Wednesday, October 13, 2010

surviving THE SMILE

I have had a day from outer space.  First of all, it started with my phone ringing 15 minutes before my usual wake up time, with a request to come to work urgently.  Which I did, skipping breakfast (i.e. the morning juice).  I then had to run around all day like a chicken without a head, skipping lunch as well, and having only a 125 ml orange juice and a cup of tea with some soy milk, which I have decided to include in this fast after all, but only in small quantities.  By 3 pm I was tired, and running low on glucose. I decided that half a cup of coffee with half a cup of water will do the trick and ended up with sweats and shakes only 15 minutes later, as the caffeine was quickly absorbed by my empty stomach and went straight to my brain.  Brrr, I thought I was going to faint in the middle of an arrhythmia.  Finally, I made it home in one piece, and had my half a litre of freshly squeezed juice, plus one honeydew melon.  Suffice it to say, I feel good!

Anyway, onto the post:

As an infertile, I frequently get to be the confidante and hand holder of many other women who perceive themselves as infertile.  In other words, when women first try to conceive, they expect that things will happen quickly and start to panic if it takes sometimes longer, such as, you know, more than one month.  Oftentimes, when a young healthy woman has been trying to conceive for several months, she starts to worry that there might be a problem, even though everything is still happening within the normal timeframe for conception.  She starts to feel defective, and her self esteem goes down.  She is also worrying about what kind of help might be available, what do infertility investigations consist of, etc.  Mostly though, she needs a shoulder to cry on, someone to confide her fears in.  That someone should ideally understand what she is going through.

Enter me, the town's obstetrical disaster, as I like to call myself lovingly.  I hold hands, reassure, and try hard hard hard to boost the self confidence which is slipping down the valley of despair.  I teach them my coping skills. I let them know that, whatever happens, they are still worth it, that they are not defective, and that their value as human beings has not changed.  I don't usually succeed in convincing them as such, but I do believe that sharing their worries with someone who clearly has it so much worse is quite therapeutic, since I seem to be surviving a rather tough karmic blow and I am still standing.

Usually though, because they are not really infertile, maybe just slightly subfertile, all of these women eventually conceive, almost always sail through their pregnancies, and deliver healthy babies.  Worries aside, as soon as they are secure in their pregnancy, they gradually or suddenly withdraw from me, almost embarrassed about their previous weakness and doubt.  There is also the possibility that, as the town's obstetrical disaster, I might be seen as able to cast bad luck onto other's pregnancies, or maybe just able to remind others (by my sheer existence) of the many horrendous things that can happen unexpectedly during a pregnancy (such as, you know, miscarriage, dead baby, incompetent cevix, failed cerclage, dead baby, retained placenta, life-threatening hemorrhage, dead baby, etc).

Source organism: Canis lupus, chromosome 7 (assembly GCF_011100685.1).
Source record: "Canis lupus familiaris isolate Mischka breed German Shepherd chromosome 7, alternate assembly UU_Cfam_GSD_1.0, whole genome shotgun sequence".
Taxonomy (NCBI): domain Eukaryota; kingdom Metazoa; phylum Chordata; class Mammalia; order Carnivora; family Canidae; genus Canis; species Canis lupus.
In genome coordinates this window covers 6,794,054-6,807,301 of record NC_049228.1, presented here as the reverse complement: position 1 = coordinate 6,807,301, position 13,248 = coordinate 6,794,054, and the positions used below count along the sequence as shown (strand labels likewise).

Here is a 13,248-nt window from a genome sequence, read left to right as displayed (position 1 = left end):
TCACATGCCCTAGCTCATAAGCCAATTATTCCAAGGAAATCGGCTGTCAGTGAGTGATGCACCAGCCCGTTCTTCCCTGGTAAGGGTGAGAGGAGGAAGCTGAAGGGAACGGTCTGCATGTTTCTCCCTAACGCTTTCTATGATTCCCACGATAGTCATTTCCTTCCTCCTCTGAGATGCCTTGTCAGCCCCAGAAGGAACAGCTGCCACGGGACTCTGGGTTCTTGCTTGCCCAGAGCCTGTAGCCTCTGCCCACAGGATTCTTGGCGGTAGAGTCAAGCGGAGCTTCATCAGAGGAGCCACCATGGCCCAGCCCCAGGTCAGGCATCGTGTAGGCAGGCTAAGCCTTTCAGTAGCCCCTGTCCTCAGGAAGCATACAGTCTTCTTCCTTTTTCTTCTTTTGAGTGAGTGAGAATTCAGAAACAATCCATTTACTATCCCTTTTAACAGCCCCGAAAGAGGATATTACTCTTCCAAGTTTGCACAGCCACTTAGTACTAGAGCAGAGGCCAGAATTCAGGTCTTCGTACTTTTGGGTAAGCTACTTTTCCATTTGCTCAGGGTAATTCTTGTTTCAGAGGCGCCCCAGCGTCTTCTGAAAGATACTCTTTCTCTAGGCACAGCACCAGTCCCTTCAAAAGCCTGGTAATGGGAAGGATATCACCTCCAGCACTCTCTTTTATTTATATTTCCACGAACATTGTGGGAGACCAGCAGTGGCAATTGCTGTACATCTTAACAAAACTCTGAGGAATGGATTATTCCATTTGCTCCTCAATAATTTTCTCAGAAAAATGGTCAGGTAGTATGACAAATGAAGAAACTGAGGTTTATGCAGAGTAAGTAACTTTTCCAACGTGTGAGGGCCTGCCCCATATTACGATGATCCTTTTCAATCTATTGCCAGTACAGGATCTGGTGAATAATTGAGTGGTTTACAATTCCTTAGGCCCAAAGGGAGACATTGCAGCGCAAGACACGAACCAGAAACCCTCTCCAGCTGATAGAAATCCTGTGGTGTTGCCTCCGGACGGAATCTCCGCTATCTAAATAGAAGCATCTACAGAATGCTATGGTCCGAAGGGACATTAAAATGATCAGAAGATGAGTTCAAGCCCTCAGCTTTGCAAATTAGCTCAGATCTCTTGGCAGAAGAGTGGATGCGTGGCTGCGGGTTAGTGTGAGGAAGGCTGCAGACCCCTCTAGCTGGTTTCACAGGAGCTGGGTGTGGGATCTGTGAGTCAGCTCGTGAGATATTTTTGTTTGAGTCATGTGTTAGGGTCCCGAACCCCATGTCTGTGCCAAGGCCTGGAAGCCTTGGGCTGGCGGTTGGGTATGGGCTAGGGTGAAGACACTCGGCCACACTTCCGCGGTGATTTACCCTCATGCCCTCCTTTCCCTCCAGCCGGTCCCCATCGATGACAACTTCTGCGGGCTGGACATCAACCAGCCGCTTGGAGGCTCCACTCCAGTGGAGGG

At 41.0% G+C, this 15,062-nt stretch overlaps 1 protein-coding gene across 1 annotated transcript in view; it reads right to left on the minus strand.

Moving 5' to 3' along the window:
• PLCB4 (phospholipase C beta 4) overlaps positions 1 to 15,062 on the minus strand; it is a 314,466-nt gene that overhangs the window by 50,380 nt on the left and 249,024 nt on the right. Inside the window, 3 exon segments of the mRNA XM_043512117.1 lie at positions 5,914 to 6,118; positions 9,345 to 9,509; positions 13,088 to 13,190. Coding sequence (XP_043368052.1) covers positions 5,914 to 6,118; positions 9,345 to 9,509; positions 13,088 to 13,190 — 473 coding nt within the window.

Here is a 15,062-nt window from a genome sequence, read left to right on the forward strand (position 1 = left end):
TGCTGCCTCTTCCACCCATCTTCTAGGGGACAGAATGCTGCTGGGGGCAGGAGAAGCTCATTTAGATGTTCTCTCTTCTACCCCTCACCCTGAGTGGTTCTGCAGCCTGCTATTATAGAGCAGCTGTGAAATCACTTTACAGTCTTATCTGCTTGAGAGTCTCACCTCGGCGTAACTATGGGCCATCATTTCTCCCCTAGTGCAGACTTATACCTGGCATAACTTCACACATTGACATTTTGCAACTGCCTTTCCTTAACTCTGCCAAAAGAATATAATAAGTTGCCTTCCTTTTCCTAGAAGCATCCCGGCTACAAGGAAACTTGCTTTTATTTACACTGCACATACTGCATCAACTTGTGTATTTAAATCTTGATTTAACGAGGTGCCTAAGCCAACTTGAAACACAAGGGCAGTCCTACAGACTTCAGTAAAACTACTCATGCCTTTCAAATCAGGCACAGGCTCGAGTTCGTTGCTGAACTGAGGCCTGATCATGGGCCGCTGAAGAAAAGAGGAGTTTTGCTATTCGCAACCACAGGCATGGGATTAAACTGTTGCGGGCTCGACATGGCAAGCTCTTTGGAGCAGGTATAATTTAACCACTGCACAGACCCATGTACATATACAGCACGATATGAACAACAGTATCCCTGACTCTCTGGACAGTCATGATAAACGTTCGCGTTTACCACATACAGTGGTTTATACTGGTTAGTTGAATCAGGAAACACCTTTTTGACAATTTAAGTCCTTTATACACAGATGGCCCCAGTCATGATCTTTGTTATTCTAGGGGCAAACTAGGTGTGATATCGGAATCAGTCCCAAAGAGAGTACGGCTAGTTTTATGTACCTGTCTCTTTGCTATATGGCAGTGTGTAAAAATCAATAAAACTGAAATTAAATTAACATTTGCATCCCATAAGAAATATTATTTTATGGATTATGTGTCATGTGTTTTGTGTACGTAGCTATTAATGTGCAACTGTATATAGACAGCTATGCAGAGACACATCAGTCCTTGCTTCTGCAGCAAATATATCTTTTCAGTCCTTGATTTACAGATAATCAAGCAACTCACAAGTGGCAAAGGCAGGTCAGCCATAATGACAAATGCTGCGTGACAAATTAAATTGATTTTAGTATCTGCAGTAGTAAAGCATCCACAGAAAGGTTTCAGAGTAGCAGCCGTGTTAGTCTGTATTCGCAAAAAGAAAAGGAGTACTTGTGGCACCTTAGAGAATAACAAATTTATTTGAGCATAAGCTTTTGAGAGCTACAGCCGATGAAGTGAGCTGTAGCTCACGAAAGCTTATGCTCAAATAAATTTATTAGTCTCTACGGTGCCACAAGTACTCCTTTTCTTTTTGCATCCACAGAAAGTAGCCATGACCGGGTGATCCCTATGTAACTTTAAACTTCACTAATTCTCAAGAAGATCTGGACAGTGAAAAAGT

I understand.  I understand the need to stay away and focus on being positive.  I understand the need to feel protected from such sad reminders of our human frailty, especially at a time when hormones are high and emotions even higher.  I do not take anybody's withdrawal as personal.  And, as a long-term infertile, I understand my place in the reproductive hierarchy of this world, namely being the last one on the list to get pregnant (if ever), and the most likely one to lose a pregnancy.  I have made peace with this fact and am familiar with the daily heaviness in my chest and the occasional lump in my throat.  I don't question anymore that this is my place in life, I don't fight it, I feel it and I accept it, and I move on to feeling other things as well.  I have learned how to manage my pain.

But I must say, it would be much easier to live my life if these women, previously my friends or close acquaintances, would stop gloating quite so self satisfied and happy when they announce (to me at least)  their pregnancies.  Or look at me with pity and wish me luck.  I know that it is my job alone to work through my pain and my own inferiority complexes, but really, must the motherly happy self-satisfied fertile smile be shone upon my face quite so freely?  I have decided today that I must work out a strategy to survive THE SMILE, the beaming radiant glow that other more worthy women who have achieved motherhood will periodically flash at me throughout the rest of my life, as a reminder of what I have missed out on.  Perhaps the most effective way is to imagine them with the front upper incisor missing.  That will put a dent in the aura and give me some space to breathe.